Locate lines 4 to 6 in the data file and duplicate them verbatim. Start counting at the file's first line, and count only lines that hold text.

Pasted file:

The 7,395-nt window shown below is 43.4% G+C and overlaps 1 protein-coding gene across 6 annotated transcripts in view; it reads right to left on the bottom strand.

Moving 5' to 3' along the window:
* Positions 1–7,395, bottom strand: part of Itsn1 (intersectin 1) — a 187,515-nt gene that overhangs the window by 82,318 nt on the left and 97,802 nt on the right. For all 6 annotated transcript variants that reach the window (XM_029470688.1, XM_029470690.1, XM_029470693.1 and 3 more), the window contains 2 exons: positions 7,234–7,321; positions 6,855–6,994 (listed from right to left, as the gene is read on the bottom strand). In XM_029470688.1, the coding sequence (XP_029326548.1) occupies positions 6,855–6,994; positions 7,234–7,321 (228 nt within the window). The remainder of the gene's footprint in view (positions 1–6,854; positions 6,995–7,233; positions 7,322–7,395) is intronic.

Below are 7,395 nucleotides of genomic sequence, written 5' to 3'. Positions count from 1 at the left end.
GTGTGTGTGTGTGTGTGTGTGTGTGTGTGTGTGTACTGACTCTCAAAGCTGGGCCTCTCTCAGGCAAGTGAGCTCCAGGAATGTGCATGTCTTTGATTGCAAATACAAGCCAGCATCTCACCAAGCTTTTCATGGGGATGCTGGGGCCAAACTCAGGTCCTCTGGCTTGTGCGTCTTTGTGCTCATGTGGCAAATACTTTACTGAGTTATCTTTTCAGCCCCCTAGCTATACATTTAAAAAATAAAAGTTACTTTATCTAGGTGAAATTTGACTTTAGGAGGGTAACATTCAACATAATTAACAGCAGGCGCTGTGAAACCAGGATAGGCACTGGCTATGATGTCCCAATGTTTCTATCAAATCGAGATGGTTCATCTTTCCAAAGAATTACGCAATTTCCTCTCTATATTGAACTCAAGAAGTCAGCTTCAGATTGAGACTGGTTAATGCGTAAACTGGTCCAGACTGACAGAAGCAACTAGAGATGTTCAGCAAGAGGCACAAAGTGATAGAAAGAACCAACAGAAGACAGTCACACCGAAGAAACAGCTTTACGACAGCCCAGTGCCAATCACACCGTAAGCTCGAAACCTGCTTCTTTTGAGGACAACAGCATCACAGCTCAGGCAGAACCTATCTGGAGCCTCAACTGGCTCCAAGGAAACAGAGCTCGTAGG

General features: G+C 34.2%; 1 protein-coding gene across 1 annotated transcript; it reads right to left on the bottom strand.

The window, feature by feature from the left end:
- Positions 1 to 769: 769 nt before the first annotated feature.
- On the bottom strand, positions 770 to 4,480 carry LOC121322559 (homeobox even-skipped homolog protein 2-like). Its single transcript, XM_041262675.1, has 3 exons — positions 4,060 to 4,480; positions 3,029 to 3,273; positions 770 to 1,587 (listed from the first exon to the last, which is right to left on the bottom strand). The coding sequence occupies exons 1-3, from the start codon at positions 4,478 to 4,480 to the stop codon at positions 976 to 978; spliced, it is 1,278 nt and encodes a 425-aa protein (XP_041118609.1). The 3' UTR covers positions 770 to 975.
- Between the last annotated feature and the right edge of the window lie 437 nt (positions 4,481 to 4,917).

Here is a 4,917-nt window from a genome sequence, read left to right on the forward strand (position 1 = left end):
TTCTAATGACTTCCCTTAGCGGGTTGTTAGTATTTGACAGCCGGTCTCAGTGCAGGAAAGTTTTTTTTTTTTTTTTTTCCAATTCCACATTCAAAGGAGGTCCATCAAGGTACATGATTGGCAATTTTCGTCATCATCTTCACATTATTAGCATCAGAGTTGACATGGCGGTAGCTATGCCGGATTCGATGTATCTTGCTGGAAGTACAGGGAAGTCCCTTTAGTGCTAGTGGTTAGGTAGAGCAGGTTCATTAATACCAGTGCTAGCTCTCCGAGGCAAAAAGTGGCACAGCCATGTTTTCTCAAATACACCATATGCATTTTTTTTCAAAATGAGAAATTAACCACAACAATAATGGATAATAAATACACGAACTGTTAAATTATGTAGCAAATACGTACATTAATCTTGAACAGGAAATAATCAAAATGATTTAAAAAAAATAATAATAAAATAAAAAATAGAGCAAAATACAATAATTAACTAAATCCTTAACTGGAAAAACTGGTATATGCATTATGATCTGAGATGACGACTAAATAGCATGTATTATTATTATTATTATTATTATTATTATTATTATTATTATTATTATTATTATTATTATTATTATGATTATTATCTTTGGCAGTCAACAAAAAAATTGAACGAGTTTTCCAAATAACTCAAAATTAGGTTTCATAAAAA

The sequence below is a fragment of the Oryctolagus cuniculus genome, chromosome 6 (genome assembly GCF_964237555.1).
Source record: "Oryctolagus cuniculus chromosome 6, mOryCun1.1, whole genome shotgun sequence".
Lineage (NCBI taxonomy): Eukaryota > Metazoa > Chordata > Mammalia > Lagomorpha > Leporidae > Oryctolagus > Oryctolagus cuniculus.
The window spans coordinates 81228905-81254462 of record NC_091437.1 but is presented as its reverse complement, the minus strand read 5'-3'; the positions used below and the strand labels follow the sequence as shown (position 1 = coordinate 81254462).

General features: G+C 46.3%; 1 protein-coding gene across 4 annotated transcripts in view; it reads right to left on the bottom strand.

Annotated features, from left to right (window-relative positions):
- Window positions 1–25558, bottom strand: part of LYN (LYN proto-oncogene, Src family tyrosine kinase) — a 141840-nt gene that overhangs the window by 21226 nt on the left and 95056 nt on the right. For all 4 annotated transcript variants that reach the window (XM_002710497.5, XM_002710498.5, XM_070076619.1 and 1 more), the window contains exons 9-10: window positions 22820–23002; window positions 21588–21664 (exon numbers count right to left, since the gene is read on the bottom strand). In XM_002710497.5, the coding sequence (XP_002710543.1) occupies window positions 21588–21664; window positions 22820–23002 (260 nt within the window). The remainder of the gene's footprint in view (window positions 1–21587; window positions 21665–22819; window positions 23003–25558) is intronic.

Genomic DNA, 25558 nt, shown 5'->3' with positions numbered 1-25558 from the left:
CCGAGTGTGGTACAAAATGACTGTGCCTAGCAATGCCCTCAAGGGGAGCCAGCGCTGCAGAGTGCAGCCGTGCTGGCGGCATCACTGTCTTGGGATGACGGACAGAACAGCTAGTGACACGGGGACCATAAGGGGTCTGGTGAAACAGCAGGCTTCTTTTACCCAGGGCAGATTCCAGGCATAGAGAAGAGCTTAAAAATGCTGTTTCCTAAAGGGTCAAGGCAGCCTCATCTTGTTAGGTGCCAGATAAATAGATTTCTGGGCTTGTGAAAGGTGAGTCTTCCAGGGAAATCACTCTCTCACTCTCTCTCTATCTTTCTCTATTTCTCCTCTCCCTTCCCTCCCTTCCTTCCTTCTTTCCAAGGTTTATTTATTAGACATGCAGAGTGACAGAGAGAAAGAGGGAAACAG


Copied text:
Below are 7,395 nucleotides of genomic sequence, written 5' to 3'. Positions count from 1 at the left end.
GTGTGTGTGTGTGTGTGTGTGTGTGTGTGTGTGTACTGACTCTCAAAGCTGGGCCTCTCTCAGGCAAGTGAGCTCCAGGAATGTGCATGTCTTTGATTGCAAATACAAGCCAGCATCTCACCAAGCTTTTCATGGGGATGCTGGGGCCAAACTCAGGTCCTCTGGCTTGTGCGTCTTTGTGCTCATGTGGCAAATACTTTACTGAGTTATCTTTTCAGCCCCCTAGCTATACATTTAAAAAATAAAAGTTACTTTATCTAGGTGAAATTTGACTTTAGGAGGGTAACATTCAACATAATTAACAGCAGGCGCTGTGAAACCAGGATAGGCACTGGCTATGATGTCCCAATGTTTCTATCAAATCGAGATGGTTCATCTTTCCAAAGAATTACGCAATTTCCTCTCTATATTGAACTCAAGAAGTCAGCTTCAGATTGAGACTGGTTAATGCGTAAACTGGTCCAGACTGACAGAAGCAACTAGAGATGTTCAGCAAGAGGCACAAAGTGATAGAAAGAACCAACAGAAGACAGTCACACCGAAGAAACAGCTTTACGACAGCCCAGTGCCAATCACACCGTAAGCTCGAAACCTGCTTCTTTTGAGGACAACAGCATCACAGCTCAGGCAGAACCTATCTGGAGCCTCAACTGGCTCCAAGGAAACAGAGCTCGTAGG

General features: G+C 34.2%; 1 protein-coding gene across 1 annotated transcript; it reads right to left on the bottom strand.